This focus on growing and getting better finds its way into many lyrical lines here, such as “Think of the man you used to be, he is less than the man you’ve become” (“Time is Running Out”), or “Every day I wake up saying, I look the same but my soul is different” (“Unemotional”), hardly the typical voice of a band in their 20s.

And the Parson Red Heads have literally grown up together, forming while still their teens. Evan and Brette went to high school together, then became bandmates, then married in 2006.

Part of the band’s development is the musical maturity to slow down the tempos a bit to allow the songs to breathe and the vocal harmonies to best serve the lyrics. Two of the standout tracks here, “When You Love Somebody” and "Seven Years Ago", are especially effective in how they rein the speed in a bit like a great Beatles pop song. These recordings are far more skilled and deliberate than the Parsons’ prior CDs.

Yearling has a timeless quality that continues and expands the classic pop-country-rock lineage stretching from The Byrds and Fleetwood Mac to the Jayhawks and Wilco. Evan hears those reference points, but says the band feels a stronger musical kinship with contemporaries such as Blitzen Trapper, Fleet Foxes, Dawes and The Fruit Bats.

"It's easy to hear a connection to the Byrds in some of the material,” Stamey opines, “in the vocal harmonies and guitar stylings, but maybe the real connection is in the sense of balance and poise both bands share. It's a confidence in what they are doing that makes a listener want to lean in to it, to soak it up, instead of having to fend off a sonic assault."

Other musicians immediately appreciate the Parson Red Heads. Various LA musicians sat in with the band over the years, with their live lineup swelling to more than a dozen members on many nights. Members of Blitzen Trapper and Wilco attend their shows, as do Peter Buck and Scott McCaughey from R.E.M., who have joined the Parsons on stage to rip through a cover of Tom Petty’s “You Wrecked Me”.

Peter Jesperson, the longtime manager of the Replacements and now handling A&R and Production at New West Records in LA, says this about what turned him into a major booster of the Parson Red Heads: “First and foremost - the singing. Evan as a lead singer with Sam and Brette doing harmonies is one of the best things going on in rock today if you ask me. First live show of theirs I saw, the vocals quite literally took my breath away.”

While many of the songs on Yearling start in a mid-tempo, they tend to go off into a looser and rocking instrumental direction near the end of the song (check out “When You Love Somebody”, “Hazy Dream” and “Time is Running Out”). When I asked the band about it, I hesitated to use the term “jam”. Evan laughed, “It’s okay, you can use the word. My alternative to a bridge is usually some sort of guitar solo and my tendency is to put it at the end. I like to put it at the end because then we have the freedom to do what we want without having to worry about going back to the song.” Brette adds, “We can’t help it now. We just keep playing and something cool usually happens.”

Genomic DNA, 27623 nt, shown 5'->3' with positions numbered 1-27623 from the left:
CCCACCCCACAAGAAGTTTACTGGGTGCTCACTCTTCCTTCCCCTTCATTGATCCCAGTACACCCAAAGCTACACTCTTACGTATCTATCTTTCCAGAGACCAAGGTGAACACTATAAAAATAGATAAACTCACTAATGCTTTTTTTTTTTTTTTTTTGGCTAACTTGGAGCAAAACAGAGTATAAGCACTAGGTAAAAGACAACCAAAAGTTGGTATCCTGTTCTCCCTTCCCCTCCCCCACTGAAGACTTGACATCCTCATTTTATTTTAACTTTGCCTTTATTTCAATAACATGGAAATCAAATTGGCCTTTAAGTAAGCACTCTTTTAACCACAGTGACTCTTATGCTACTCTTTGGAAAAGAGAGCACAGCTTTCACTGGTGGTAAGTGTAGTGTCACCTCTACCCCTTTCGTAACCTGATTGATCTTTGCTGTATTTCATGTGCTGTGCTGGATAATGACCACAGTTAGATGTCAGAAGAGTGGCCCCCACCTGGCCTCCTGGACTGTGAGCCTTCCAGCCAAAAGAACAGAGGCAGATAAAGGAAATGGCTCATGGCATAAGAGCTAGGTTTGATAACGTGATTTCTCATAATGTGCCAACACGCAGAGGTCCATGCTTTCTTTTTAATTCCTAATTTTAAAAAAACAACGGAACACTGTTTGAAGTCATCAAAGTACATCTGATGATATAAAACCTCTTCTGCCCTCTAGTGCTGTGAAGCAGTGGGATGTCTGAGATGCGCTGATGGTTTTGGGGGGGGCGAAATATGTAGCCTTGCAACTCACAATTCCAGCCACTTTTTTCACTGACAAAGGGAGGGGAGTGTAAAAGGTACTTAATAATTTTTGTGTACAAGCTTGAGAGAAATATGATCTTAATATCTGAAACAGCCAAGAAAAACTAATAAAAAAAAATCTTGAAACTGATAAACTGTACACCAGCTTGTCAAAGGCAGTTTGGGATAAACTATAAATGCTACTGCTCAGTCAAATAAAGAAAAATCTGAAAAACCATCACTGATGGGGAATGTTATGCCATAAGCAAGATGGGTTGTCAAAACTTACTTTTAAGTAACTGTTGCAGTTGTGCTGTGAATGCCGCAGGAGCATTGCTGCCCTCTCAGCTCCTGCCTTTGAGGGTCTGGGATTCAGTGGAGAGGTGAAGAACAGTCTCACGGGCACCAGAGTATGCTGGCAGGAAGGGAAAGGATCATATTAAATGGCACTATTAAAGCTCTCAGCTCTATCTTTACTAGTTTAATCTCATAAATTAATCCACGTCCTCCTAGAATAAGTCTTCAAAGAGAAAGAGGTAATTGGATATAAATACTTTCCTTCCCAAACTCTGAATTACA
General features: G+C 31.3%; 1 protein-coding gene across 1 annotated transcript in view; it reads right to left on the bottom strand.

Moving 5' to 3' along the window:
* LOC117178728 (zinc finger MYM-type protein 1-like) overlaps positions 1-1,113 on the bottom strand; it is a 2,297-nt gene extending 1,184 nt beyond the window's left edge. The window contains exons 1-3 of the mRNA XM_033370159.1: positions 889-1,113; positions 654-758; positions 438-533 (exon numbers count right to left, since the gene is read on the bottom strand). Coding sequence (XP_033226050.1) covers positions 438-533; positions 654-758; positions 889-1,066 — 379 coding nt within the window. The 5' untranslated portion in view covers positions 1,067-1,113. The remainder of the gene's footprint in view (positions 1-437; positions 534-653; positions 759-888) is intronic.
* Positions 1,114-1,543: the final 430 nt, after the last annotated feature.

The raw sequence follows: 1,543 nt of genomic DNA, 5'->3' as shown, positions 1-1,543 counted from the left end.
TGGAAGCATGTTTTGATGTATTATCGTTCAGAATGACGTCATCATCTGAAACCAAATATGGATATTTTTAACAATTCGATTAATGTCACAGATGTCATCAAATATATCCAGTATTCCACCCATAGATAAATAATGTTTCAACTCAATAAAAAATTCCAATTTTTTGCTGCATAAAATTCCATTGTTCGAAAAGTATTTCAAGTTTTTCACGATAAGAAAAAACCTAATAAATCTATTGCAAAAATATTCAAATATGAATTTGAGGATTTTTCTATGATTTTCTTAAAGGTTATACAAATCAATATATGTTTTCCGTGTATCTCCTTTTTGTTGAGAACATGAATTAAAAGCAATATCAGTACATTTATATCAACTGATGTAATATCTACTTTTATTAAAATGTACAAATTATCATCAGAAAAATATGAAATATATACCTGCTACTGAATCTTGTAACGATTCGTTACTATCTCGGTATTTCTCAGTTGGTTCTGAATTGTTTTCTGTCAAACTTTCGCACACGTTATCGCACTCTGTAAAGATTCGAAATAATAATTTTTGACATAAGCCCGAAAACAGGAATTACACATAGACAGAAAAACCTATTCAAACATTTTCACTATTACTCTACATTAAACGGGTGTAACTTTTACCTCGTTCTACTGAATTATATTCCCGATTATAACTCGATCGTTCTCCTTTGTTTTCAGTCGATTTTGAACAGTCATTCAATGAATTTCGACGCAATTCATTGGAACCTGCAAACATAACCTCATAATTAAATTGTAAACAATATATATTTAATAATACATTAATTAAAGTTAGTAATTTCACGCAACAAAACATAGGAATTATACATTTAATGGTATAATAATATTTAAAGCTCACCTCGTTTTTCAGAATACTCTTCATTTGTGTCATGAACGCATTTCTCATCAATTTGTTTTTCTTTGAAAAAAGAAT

The band also rocks out, particularly on “Kids Hanging Out”, a power pop gem that is a highlight of their live shows. The record opens with “Burning Up the Sky”, which is a perfect introduction to the band’s warm vibe, with their defining big vocal harmonies front and center.

“Hazy Dream” reflects the band’s characteristic psychedelic folk sound and strong melodic sense. “Unemotional” is a particularly affecting and sophisticated highlight of the record, made all the richer by Stamey’s additional piano work and Mitch Easter’s bottle-neck slide accents.

A major role in their growth as a band came from their five years in Los Angeles, where they moved in 2005 from Eugene Oregon where the band formed in 2003. Brette tells the story: “When we played our first show there, we said ‘Oh that was really bad. This is embarrassing.’ We made a decision and said we are not going to be that. So we practiced three hours a night, three days a week. We were all working 40 hrs a week day jobs with a commute. We call it the dark times. We were exhausted and probably malnourished.” Evan adds, “Meanwhile we were playing shows the other four days of the week, any place that would have us, the weirdest gigs.” Brette says, “It was crazy, but all the playing and practicing really helped us.”